First, they suggest, set “approach” goals that focus on good outcomes that you want to reach. Approach goals are different from “avoidance” goals, which have to do with refraining from doing something negative. For example, rather than setting a goal to limit screen time (avoidance), set a goal for outdoor play (approach), which would naturally take the place of time spent using screens. Approach goals nurture positive feelings and thoughts, are more effective and easier to stick to, and cultivate well-being. Some areas that parents might want to set goals around include social activities, play, outdoor activities, independent work, and literacy.
Next, instead of pursuing goals alone, work on them together as a family. Parents often limit screens by setting a rule, without involving their children in the decision. One problem with individual goals like this is that they can lead to conflict between parents and kids. A shared goal, in contrast, could be doing art together or even doing parallel activities, like working on chores. Shared goals bring parents and children together because they build teamwork.
Finally, aim for goals where the process of achieving the goal is beneficial in and of itself. A goal of reducing screen time by making kids agree to screen contracts may teach kids to follow rules, but not much else. One alternative is to choose goals where the steps toward the goal build your child’s capacities and help them realize their potential. For example, you can develop family reading goals that include story time as a shared parent-child activity or listening to audiobooks as an independent activity. Reading together as a family and having conversations about books is not only a path to reducing screen time, but may also foster a love of reading and improve children’s “theory of mind”—the ability to understand others’ thoughts and feelings.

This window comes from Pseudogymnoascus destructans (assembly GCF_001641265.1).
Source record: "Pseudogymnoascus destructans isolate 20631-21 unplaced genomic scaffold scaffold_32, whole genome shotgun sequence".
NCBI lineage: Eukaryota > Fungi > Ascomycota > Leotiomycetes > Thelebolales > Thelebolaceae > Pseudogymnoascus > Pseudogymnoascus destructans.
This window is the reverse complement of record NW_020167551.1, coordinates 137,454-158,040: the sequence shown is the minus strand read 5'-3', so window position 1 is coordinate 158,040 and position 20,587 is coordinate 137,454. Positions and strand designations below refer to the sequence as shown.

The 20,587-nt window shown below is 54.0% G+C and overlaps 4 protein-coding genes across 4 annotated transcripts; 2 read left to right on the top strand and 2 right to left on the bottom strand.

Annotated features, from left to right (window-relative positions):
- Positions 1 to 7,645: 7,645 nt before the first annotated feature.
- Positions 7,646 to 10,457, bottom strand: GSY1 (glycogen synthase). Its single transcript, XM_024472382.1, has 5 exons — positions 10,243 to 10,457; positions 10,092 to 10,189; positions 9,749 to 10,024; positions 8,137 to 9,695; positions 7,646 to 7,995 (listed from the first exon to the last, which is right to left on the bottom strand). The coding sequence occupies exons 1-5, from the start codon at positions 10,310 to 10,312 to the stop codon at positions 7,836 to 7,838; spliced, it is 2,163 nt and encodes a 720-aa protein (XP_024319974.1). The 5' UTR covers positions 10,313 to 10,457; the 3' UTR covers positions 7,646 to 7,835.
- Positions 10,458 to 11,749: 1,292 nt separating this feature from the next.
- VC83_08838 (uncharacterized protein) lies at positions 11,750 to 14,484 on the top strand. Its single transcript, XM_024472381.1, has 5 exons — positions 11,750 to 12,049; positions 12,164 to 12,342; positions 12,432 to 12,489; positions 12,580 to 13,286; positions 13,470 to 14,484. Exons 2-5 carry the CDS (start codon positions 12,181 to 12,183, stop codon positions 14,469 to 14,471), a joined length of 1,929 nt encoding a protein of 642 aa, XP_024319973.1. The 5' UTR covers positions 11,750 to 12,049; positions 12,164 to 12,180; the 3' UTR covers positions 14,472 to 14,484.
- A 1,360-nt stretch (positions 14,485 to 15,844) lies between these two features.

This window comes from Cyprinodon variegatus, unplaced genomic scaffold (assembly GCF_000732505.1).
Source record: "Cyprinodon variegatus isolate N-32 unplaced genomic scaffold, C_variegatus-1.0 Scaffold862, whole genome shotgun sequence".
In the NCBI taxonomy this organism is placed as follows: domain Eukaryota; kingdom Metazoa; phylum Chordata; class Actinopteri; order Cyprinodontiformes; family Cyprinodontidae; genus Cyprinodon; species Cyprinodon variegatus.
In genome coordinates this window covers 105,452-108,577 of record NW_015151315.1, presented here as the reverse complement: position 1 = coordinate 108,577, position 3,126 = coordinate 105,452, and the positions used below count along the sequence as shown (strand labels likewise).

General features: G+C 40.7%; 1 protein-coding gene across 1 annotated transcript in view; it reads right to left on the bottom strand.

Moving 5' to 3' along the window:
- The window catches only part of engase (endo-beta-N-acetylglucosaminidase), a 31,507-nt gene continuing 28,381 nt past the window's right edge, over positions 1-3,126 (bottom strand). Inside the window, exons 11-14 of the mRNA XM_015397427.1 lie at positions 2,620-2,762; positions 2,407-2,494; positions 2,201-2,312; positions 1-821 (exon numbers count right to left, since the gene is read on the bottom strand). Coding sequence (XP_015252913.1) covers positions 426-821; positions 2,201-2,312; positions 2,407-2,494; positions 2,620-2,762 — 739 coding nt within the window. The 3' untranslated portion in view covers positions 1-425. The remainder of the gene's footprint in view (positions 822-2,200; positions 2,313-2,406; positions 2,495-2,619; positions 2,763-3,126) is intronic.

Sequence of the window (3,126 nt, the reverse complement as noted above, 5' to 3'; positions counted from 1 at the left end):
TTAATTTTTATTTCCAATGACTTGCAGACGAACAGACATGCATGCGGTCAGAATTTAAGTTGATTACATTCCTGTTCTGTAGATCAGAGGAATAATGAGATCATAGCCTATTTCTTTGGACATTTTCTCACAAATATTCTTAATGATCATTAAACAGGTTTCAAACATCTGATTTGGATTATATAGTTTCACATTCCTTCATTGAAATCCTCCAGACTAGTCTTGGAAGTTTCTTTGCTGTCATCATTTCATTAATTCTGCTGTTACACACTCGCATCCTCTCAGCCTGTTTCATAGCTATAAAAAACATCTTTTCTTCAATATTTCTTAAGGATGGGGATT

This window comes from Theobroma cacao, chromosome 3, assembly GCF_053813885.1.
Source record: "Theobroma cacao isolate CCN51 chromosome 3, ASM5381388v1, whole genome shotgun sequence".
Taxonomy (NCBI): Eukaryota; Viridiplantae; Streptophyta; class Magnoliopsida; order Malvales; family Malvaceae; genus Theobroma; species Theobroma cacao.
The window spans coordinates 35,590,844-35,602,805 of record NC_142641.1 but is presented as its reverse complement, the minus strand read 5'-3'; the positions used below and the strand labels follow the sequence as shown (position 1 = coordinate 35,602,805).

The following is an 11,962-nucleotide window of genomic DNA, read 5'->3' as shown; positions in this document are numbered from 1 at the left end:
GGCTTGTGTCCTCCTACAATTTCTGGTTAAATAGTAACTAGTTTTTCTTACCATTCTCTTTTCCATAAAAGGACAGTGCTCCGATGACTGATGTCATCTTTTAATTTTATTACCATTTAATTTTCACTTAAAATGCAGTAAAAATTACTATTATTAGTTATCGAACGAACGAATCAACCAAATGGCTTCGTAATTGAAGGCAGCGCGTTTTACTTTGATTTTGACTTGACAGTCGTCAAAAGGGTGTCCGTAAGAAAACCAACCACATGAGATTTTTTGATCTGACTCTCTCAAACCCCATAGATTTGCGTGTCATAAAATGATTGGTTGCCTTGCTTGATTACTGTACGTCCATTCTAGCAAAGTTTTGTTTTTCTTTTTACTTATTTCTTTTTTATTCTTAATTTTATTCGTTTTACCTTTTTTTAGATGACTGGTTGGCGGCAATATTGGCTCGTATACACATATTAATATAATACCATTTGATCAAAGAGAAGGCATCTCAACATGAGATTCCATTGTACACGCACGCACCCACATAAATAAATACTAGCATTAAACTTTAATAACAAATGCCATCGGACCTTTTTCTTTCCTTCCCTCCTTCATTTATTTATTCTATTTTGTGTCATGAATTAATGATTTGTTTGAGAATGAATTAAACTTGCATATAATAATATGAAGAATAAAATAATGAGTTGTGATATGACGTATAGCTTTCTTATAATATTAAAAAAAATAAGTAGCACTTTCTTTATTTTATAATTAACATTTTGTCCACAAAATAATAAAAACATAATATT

As we try to shift our everyday screen habits, parents can use a balanced approach for their kids and themselves. “Recommendations about children’s technology use are about best practices, and in reality, it is not feasible for all families and educators to follow them all the time,” explain Brenda Hassinger-Das, professor of psychology at Pace University, and her colleagues in a recent in-depth research review of children and screens. Because there isn’t a one-size-fits-all solution for screen use, tackling screen challenges will require a generous dose of creativity, patience, and family teamwork.